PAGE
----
Upcoming data will show what impact previous stimulus packages of 234 trillion yen had. We could see an expansion in factory output and possibly the first signs of retail sales growth.
Japan GDP & debt https://fingfx.thomsonreuters.com/gfx/mkt/xegpbqgklvq/Pasted%20image%201606456059041.png
5/ NO RELIEF
Euro zone consumer prices are likely to have fallen further in November -- a 0.3% year-on-year drop is expected from Tuesday's "flash" reading.
The numbers won't surprise the ECB, which expects inflation to average -0.2% year-on-year in Q4. But a fourth straight month of negative price growth may not sit well -- ECB chief economist Philip Lane warned recently against tolerating low inflation.
And while a COVID-19 vaccine may lift growth prospects, it may not do much for inflation -- inflation-adjusted bond yields remain deeply negative. The data will only reinforce the need for more stimulus and that will come in December, with the ECB seen expanding bond-buying and cheap loans for banks.
No inflation relief for the ECB https://fingfx.thomsonreuters.com/gfx/mkt/jbyvrearlpe/themeinflation2711.PNG
(Reporting by Sujata Rao, Dhara Ranasinghe and Ahmad Ghaddar in London; Saqib Iqbal Ahmed in New York and Vidya Ranganathan in Singapore; Compiled by Sujata Rao; Editing by Catherine Evans)
This story has not been edited by Firstpost staff and is generated by auto-feed.
By Robin Emmott and John Irish | BRUSSELS/PARIS BRUSSELS/PARIS France and Germany will agree to a U.S. plan for NATO to take a bigger role in the fight against Islamic militants at a meeting with President Donald Trump on Thursday, but insist the move is purely symbolic, four senior European diplomats said.The decision to allow the North Atlantic Treaty Organization to join the coalition against Islamic State in Syria and Iraq follows weeks of pressure on the two allies, who are wary of NATO confronting Russia in Syria and of alienating Arab countries who see NATO as pushing a pro-Western agenda."NATO as an institution will join the coalition," said one senior diplomat involved in the discussions. "The question is whether this just a symbolic gesture to the United States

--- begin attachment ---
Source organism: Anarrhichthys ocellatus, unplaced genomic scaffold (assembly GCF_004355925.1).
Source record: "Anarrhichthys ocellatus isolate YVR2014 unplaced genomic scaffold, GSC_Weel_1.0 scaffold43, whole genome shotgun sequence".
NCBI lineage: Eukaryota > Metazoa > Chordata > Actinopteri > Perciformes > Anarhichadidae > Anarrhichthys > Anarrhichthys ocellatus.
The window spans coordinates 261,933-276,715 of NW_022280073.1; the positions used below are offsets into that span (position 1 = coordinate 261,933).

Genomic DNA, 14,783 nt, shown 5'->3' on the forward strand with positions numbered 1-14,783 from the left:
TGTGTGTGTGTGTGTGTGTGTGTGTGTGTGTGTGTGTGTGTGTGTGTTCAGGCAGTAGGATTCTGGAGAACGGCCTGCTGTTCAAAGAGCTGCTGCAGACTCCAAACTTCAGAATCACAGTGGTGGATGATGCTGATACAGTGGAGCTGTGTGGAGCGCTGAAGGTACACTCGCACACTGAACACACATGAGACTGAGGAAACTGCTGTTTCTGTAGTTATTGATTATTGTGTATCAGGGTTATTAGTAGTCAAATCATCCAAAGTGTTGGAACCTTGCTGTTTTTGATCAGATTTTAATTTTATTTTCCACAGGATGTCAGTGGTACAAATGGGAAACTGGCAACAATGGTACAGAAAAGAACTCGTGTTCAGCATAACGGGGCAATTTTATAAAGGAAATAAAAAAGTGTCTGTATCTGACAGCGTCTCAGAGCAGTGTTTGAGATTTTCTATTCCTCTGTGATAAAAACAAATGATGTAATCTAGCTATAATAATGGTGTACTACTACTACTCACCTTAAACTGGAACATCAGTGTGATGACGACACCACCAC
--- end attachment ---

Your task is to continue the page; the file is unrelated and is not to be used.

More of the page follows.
BEIJING Chinese President Xi Jinping on Wednesday called for greater efforts to make the country's navy a world class one, strong in operations on, below and above the surface, as it steps up its ability to project power far from its shores.China's navy has taken an increasingly prominent role in recent months, with a rising star admiral taking command, its first aircraft carrier sailing around self-ruled Taiwan and a new aircraft carrier launched last month.With President Donald Trump promising a US shipbuilding spree and unnerving Beijing with his unpredictable approach on hot button issues including Taiwan and the South and East China Seas, China is pushing to narrow the gap with the U.S. Navy.Inspecting navy headquarters, Xi said the navy should "aim for the top ranks in the world", the Defence Ministry said in a statement about his visit."Building a strong and modern navy is an important mark of a top ranking global military," the ministry paraphrased Xi as saying.